For F1 overall, it is good to neutral. Good if he does well, but I don’t think it’ll reflect badly if he doesn’t. He isn’t the first F1 – Indy cross over, nor the first entry to just join a single race. I think it’ll be quickly forgotten if he doesn’t do well.

    2. Alonso will be driving a Honda powered car at Indy…

  6. I can’t see that this is in any way negative for F1. It demonstrates a new spirit of freedom for drivers that can be ascribed to F1’s new leadership (even though it isn’t – it’s more the teams that forbid drivers getting involved in external races), if Alonso does well F1 can brag about its drivers being the best, if he crashes F1 can tell us they told us Indy car racing is dangerous, if he fails to keep up (probably impossible, knowing Alonso) F1 can point out how different a form of racing it is, America will be forced to consider where this guy calling himself a world champion has come from and some of them might even have a look at F1, Alonso will get away from the stifling atmosphere at McLaren at least for a while which might put him in a better humour, Button will grin from ear to ear and for one race F1 fans will be spared the pain of watching a great driver waste his talent on a car that isn’t going anywhere.

    1. It’s good for F1, IndyCar, Open Wheel.

      It needs to continue on a regular basis. Move the Monaco date so it can continue.

  7. The “Breaking” news the subsequent news and the lead up to and including Indy is all good for F1 no matter what.

  8. Alonso isn’t getting any younger, I would do the same if I were him. Also, in these times of presidents impossibly being elected, you can’t deny that any press is good press. Same goes for F1.

  9. Back in the day, when F1 aces wanted to try the Indy500, they didn’t really think about what that means to F1 or the Indycar. They did it because of passion, to perform well in a legandary race, and of course for some extra money. The best thing that could have happened to Alonso in Monaco is 1-2 points if he is lucky enough with that McLaren, exchanging this to a participation on an iconic challenge with any possible outcomes is a nobrainer. However, I don’t think Alonso wanted to race there in the first place, he would have opened for the Le Mans 24 if he could, but Honda had nothing there to offer him.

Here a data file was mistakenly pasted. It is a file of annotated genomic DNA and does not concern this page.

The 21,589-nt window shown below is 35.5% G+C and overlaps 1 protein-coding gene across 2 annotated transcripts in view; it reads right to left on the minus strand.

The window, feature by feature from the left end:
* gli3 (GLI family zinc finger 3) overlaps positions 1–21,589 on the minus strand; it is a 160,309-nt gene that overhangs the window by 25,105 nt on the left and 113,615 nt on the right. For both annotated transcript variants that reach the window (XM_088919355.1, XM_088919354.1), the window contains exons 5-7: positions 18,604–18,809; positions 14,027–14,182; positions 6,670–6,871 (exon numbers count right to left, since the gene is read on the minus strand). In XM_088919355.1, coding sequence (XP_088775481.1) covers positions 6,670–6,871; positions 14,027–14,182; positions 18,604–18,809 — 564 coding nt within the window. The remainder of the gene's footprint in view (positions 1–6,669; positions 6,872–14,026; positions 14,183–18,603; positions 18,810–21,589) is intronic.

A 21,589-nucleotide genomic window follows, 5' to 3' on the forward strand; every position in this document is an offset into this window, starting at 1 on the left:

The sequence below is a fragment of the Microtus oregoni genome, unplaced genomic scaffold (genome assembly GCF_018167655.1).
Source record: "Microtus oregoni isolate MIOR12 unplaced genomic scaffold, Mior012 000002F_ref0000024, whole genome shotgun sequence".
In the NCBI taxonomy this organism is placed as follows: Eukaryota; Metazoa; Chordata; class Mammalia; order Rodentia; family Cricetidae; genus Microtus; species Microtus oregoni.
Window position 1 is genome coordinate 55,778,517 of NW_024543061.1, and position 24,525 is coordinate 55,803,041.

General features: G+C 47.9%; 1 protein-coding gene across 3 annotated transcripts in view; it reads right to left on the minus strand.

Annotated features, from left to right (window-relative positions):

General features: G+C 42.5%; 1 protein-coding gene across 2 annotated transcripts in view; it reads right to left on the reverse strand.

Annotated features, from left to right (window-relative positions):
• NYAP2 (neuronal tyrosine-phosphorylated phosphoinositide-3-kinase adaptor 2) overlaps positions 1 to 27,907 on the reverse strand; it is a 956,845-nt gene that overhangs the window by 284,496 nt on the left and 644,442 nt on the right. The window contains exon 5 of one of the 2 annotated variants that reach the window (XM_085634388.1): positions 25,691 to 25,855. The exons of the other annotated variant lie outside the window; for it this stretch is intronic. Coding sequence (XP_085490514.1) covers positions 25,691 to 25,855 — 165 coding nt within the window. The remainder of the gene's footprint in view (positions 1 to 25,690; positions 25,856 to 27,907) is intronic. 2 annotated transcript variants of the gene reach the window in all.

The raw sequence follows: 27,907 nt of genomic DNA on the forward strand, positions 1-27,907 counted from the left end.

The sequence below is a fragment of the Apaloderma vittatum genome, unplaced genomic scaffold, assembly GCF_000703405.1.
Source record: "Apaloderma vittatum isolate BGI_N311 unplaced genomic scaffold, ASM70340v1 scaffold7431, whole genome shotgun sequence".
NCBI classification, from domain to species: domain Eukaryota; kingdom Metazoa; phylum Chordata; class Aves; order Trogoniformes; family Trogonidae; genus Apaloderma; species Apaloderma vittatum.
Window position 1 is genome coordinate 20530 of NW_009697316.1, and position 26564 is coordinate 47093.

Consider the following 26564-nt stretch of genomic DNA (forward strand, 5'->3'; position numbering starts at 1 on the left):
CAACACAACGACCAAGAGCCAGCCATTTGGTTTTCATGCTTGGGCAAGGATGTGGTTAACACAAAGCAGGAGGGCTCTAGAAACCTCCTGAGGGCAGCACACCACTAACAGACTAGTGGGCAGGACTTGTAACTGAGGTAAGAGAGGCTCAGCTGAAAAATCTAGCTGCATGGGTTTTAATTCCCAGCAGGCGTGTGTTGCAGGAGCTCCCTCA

1. I don’t see where you are basing your last sentence from. What makes you say you don’t think FA wanted to race Indy? Sounds like he is completely stoked to me.

      1. I obviously have no hard evidence, statement or something like this, if that’s what you meant, and I wrote that “I think” didn’t consider racing there until Honda came up with the idea to give him something that’s actually worth driving.

        1. Alonso has mentioned an Indy 500 drive on many occasions in the past.
          (e.g. Alonso not ruling out future Indy 500 drive – ESPN 2015)

  10. I remember when Nico Hulkenberg did Le Mans… totally awesome to follow… and then he won, reasserting belief F1 drivers are the best.

    They should race in as many categories as possible. This would give F1 relevance.

    Likewise team should be able to enter third cars and invite guest stars for certain races during the year…

    Imagine Having Button for Monaco GP in third McLaren, someone tell me this would not be popular? Or bringing some indy car stars for one off apperances. In 50s 60s… to be honest before Bernie, this kind of things regularly happend to great effect.

  11. pastaman (@)
    23rd April 2017, 12:53

    Honestly, I don’t see what the fuss is all about, just another chance for opinionated people to rant and rave about something. This isn’t good or bad for F1, it just is what it is. Obviously, all the relevant parties involved thought it was an OK idea, why can’t we leave it at that?

    1. You too are entitled to your opinion! ;)

    2. Getting the change, and a solid reason to rant/discuss/talk about/hype up etc means it is getting attention. And in a positive way IMO @pastaman!

  12. This is only positive. An excellent happenstance that is likely a one-off due to several factors lining up. Very exciting. Gonna be fun to watch.

  13. Its going to be absolutely hilarious when his Honda engine lets go during the 500. haha

    1. It could definitely happen, especially since Andretti had 4 DNFs, including 2 engine failures, in Long Beach.

  14. I think it is positive for Alonso, for race drivers, for Indycar, for motor racing fans for Team McLaren – which will have there car livery on the Indycar Alonso will race. as for Formula One, probably no difference – and I don’t believe it deserves the positives going by the negative reaction of the f1 paddock, team principals, even the f1 drivers.

    1. I did not realise the car was going to have McLaren livery. Nice.